Regarding the Nov. 5 election, I’m settling into choices. I asked around about the election of our trustee on the Kirkwood Community College board and plan to vote for the incumbent, Tracy Pearson. For school board my decision is not final. I’m leaning toward Carlos Ortega and Jami Wolf. I also like Lauren O’Neil. If she doesn’t win this time I hope she runs again in 2021 when three positions are up. I’ve written so much about the school board election I thought it important to communicate where I’m landing. It seems doubtful most of the hundreds of post readers will find this obscure reference to the election. I’m okay with that. It’s not about me.


Post-frost Planting

Garlic Patch Oct. 15, 2019

After missing last year I planted garlic on Oct. 15. A couple of clear days dried the ground sufficiently to mow the plot, turn it, and put seeds in the ground.

I increased the number of rows from two to five which if all goes well will yield plenty of scapes and about 60 head of garlic.

Whether I’ll harvest anything next July is always a question. A gardener learns to live with unanswered questions that remain so until season’s end.

This photo highlights a developing process of minimizing the amount of ground I turn over for planting. Garlic needs space with 18 inches between seeds and 36-inch row separation. There’s no good reason to plow up all the ground in the plot. Even though the soil was cold earthworms were near the surface. That’s not to mention the unseen organisms that make soil fertile. I no longer use a mechanical tiller and do everything by hand. It’s good exercise that doesn’t use fossil fuels.

Fingers crossed there is an abundant harvest.

At a meeting of our home owners association board, I announced I’m looking to exit responsibilities as board president. I’ll finish my current term, I said. If the other board members are nice to me I might be convinced to re-up for one more three year term. That would be it. I will have lived 68 years in December and it’s time to focus on other things.

Because of the board meeting I missed the televised Democratic debate. That’s a joke. I haven’t turned on our tube-style television in years. Now that Elizabeth Warren is leading in the polling averages the knives are out. Read last week’s post here for my take on why support for Warren persists now that she is the front runner.

As responses to my email to Solon School Board candidates come in, I’m impressed by the field. Three men and three women who would each bring something positive to the board. Because of a scarcity of information about the election, yesterday’s post really took off, becoming the most viewed new writing on this blog in 2019. The majority of views are coming from Facebook, but I don’t see much discussion in my feed. What that usually means is a group in the district has latched on to my post and discussed it in a private group. Last time that happened, someone trolled me with a letter to the editor of the local paper. Any discussion will be good for what is expected to be a low-turnout election.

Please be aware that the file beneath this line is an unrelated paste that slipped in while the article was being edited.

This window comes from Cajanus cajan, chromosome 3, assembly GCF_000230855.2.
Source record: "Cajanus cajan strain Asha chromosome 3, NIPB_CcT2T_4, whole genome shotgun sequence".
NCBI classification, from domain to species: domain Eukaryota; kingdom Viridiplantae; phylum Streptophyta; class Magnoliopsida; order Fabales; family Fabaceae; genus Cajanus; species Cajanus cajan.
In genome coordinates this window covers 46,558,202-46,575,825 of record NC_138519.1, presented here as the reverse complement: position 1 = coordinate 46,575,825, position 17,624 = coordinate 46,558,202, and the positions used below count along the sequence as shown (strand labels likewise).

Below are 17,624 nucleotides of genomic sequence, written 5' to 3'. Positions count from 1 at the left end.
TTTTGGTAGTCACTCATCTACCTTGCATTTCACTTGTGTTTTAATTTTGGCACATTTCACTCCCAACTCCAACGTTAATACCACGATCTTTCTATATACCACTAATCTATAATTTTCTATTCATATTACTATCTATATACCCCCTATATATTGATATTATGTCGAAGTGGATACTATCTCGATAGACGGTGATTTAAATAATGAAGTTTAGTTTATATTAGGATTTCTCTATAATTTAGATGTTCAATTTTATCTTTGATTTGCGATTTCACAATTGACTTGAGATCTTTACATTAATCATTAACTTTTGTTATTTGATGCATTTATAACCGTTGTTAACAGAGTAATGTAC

I’m sitting on four bushels of apples and need to get to work processing them. It won’t be today or tomorrow as I’m back at the home, farm and auto supply store. I’m blown away by the quality and quantity of this year’s crop. Years like this make gardening rewarding. On deck are more dried apples, small batches of applesauce and apple butter, more juice for vinegar-making, and baked goods for potlucks. Some of the last-picked apples will go into sweet cider, and of course some of them will be eaten raw.

It is fall in the gardening year but even after first frost we are busy planting and processing the harvest. It’s how we sustain ourselves in a turbulent world.

Home Life Writing

First Frost

Eggplant Parmesan Oct. 12, 2019

Daylight remained as I drove into the driveway after a shift at the orchard.

If the garden appeared scorched by the previous night’s first frost, some tomato plants survived and the kale looked resilient.

The weather forecast is a couple of days without rain. I scheduled garlic planting for Tuesday when the ground should be dry enough. Fingers crossed I get a crop in this year.

I picked another bushel of fully ripened Red Delicious apples yesterday morning. This morning I used apples knocked down and damaged during the picking process to make an apple crisp for the county party’s fall fundraiser. In September I bought 30 aluminum food service trays for potlucks. This was the fifth one used.

We were busy at the orchard Saturday. Because of rainy weekends there is a pent up demand for the u-pick apple experience. I was tired at the end of my shift. I fixed eggplant Parmesan for dinner and could go no further. I was so tired I left the dishes to clean this morning. If there was any doubt, autumn has definitely arrived.

Garden Local Food

Fermenting A Vinegary Fall

Fermenting Apple Cider Vinegar